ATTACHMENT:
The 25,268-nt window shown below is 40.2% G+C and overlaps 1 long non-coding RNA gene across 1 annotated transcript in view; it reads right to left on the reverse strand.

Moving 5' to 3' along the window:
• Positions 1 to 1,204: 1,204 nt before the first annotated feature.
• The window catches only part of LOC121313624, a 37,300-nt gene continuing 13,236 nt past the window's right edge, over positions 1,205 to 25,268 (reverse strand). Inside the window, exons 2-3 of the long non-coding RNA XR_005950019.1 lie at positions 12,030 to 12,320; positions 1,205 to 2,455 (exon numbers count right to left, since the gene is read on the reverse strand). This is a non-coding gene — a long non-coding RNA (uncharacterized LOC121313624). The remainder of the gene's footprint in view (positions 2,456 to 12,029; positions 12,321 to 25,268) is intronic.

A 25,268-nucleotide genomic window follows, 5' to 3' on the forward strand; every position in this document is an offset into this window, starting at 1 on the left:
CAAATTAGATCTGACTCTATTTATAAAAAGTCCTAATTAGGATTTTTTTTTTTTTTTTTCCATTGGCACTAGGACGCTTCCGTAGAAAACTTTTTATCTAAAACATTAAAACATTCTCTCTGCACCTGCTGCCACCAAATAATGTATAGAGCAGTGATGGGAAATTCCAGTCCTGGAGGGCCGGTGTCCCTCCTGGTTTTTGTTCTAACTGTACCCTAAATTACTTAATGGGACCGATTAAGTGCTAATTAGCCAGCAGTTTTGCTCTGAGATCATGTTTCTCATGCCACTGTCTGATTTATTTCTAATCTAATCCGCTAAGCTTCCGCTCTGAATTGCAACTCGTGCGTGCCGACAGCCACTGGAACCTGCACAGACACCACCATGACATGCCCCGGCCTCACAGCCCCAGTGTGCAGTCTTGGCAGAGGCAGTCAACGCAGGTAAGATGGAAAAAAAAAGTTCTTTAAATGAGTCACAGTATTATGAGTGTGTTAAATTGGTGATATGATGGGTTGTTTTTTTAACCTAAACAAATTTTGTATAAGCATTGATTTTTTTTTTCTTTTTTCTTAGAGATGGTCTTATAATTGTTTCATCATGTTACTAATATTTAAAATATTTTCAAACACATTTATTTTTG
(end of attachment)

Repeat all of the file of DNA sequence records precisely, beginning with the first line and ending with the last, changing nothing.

The 25,268-nt window shown below is 40.2% G+C and overlaps 1 long non-coding RNA gene across 1 annotated transcript in view; it reads right to left on the reverse strand.

Moving 5' to 3' along the window:
• Positions 1 to 1,204: 1,204 nt before the first annotated feature.
• The window catches only part of LOC121313624, a 37,300-nt gene continuing 13,236 nt past the window's right edge, over positions 1,205 to 25,268 (reverse strand). Inside the window, exons 2-3 of the long non-coding RNA XR_005950019.1 lie at positions 12,030 to 12,320; positions 1,205 to 2,455 (exon numbers count right to left, since the gene is read on the reverse strand). This is a non-coding gene — a long non-coding RNA (uncharacterized LOC121313624). The remainder of the gene's footprint in view (positions 2,456 to 12,029; positions 12,321 to 25,268) is intronic.

A 25,268-nucleotide genomic window follows, 5' to 3' on the forward strand; every position in this document is an offset into this window, starting at 1 on the left:
CAAATTAGATCTGACTCTATTTATAAAAAGTCCTAATTAGGATTTTTTTTTTTTTTTTTCCATTGGCACTAGGACGCTTCCGTAGAAAACTTTTTATCTAAAACATTAAAACATTCTCTCTGCACCTGCTGCCACCAAATAATGTATAGAGCAGTGATGGGAAATTCCAGTCCTGGAGGGCCGGTGTCCCTCCTGGTTTTTGTTCTAACTGTACCCTAAATTACTTAATGGGACCGATTAAGTGCTAATTAGCCAGCAGTTTTGCTCTGAGATCATGTTTCTCATGCCACTGTCTGATTTATTTCTAATCTAATCCGCTAAGCTTCCGCTCTGAATTGCAACTCGTGCGTGCCGACAGCCACTGGAACCTGCACAGACACCACCATGACATGCCCCGGCCTCACAGCCCCAGTGTGCAGTCTTGGCAGAGGCAGTCAACGCAGGTAAGATGGAAAAAAAAAGTTCTTTAAATGAGTCACAGTATTATGAGTGTGTTAAATTGGTGATATGATGGGTTGTTTTTTTAACCTAAACAAATTTTGTATAAGCATTGATTTTTTTTTTCTTTTTTCTTAGAGATGGTCTTATAATTGTTTCATCATGTTACTAATATTTAAAATATTTTCAAACACATTTATTTTTG